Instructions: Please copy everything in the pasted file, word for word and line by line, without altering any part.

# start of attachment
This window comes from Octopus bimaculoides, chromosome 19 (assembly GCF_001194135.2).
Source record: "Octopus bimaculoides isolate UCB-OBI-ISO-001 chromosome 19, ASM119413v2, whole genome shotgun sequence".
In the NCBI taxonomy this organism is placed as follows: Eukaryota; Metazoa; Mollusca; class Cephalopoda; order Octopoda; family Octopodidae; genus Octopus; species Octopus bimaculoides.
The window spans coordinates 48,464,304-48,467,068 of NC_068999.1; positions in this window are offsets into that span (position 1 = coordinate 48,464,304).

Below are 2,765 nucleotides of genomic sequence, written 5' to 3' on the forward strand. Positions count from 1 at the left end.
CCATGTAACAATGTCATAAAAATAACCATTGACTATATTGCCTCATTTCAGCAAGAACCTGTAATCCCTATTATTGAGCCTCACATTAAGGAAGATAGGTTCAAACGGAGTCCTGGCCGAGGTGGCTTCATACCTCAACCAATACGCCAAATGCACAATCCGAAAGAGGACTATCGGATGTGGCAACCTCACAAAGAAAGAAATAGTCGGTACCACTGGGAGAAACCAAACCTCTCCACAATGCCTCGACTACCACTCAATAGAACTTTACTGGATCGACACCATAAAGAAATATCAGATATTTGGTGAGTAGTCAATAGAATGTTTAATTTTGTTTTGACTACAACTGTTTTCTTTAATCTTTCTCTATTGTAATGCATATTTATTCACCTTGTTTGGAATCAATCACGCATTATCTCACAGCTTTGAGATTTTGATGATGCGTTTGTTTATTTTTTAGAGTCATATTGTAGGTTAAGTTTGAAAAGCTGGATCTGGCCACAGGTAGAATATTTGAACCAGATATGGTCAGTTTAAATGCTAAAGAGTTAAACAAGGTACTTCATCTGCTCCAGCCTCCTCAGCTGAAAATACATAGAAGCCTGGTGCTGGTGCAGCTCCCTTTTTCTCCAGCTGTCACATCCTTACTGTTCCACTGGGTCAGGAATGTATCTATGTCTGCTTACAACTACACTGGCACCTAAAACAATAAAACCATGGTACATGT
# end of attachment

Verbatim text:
This window comes from Octopus bimaculoides, chromosome 19 (assembly GCF_001194135.2).
Source record: "Octopus bimaculoides isolate UCB-OBI-ISO-001 chromosome 19, ASM119413v2, whole genome shotgun sequence".
In the NCBI taxonomy this organism is placed as follows: Eukaryota; Metazoa; Mollusca; class Cephalopoda; order Octopoda; family Octopodidae; genus Octopus; species Octopus bimaculoides.
The window spans coordinates 48,464,304-48,467,068 of NC_068999.1; positions in this window are offsets into that span (position 1 = coordinate 48,464,304).

Below are 2,765 nucleotides of genomic sequence, written 5' to 3' on the forward strand. Positions count from 1 at the left end.
CCATGTAACAATGTCATAAAAATAACCATTGACTATATTGCCTCATTTCAGCAAGAACCTGTAATCCCTATTATTGAGCCTCACATTAAGGAAGATAGGTTCAAACGGAGTCCTGGCCGAGGTGGCTTCATACCTCAACCAATACGCCAAATGCACAATCCGAAAGAGGACTATCGGATGTGGCAACCTCACAAAGAAAGAAATAGTCGGTACCACTGGGAGAAACCAAACCTCTCCACAATGCCTCGACTACCACTCAATAGAACTTTACTGGATCGACACCATAAAGAAATATCAGATATTTGGTGAGTAGTCAATAGAATGTTTAATTTTGTTTTGACTACAACTGTTTTCTTTAATCTTTCTCTATTGTAATGCATATTTATTCACCTTGTTTGGAATCAATCACGCATTATCTCACAGCTTTGAGATTTTGATGATGCGTTTGTTTATTTTTTAGAGTCATATTGTAGGTTAAGTTTGAAAAGCTGGATCTGGCCACAGGTAGAATATTTGAACCAGATATGGTCAGTTTAAATGCTAAAGAGTTAAACAAGGTACTTCATCTGCTCCAGCCTCCTCAGCTGAAAATACATAGAAGCCTGGTGCTGGTGCAGCTCCCTTTTTCTCCAGCTGTCACATCCTTACTGTTCCACTGGGTCAGGAATGTATCTATGTCTGCTTACAACTACACTGGCACCTAAAACAATAAAACCATGGTACATGT